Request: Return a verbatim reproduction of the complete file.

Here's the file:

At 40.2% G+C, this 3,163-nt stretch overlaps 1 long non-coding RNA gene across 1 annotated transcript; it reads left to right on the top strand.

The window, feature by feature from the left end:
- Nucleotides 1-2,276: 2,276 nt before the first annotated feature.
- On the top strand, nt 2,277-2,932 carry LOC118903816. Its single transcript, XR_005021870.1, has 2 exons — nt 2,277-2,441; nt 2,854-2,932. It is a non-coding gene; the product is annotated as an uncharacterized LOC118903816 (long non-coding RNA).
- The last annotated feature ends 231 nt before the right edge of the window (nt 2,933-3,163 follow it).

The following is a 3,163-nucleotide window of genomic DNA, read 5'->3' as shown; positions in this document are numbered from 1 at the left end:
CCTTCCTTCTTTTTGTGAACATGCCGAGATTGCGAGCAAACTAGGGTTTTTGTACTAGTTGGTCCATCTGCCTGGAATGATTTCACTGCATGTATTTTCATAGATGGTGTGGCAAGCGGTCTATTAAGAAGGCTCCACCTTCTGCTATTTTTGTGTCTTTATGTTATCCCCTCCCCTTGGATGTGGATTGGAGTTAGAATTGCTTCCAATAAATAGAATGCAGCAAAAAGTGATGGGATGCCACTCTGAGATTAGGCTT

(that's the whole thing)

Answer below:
At 40.2% G+C, this 3,163-nt stretch overlaps 1 long non-coding RNA gene across 1 annotated transcript; it reads left to right on the top strand.

The window, feature by feature from the left end:
- Nucleotides 1-2,276: 2,276 nt before the first annotated feature.
- On the top strand, nt 2,277-2,932 carry LOC118903816. Its single transcript, XR_005021870.1, has 2 exons — nt 2,277-2,441; nt 2,854-2,932. It is a non-coding gene; the product is annotated as an uncharacterized LOC118903816 (long non-coding RNA).
- The last annotated feature ends 231 nt before the right edge of the window (nt 2,933-3,163 follow it).

The following is a 3,163-nucleotide window of genomic DNA, read 5'->3' as shown; positions in this document are numbered from 1 at the left end:
CCTTCCTTCTTTTTGTGAACATGCCGAGATTGCGAGCAAACTAGGGTTTTTGTACTAGTTGGTCCATCTGCCTGGAATGATTTCACTGCATGTATTTTCATAGATGGTGTGGCAAGCGGTCTATTAAGAAGGCTCCACCTTCTGCTATTTTTGTGTCTTTATGTTATCCCCTCCCCTTGGATGTGGATTGGAGTTAGAATTGCTTCCAATAAATAGAATGCAGCAAAAAGTGATGGGATGCCACTCTGAGATTAGGCTT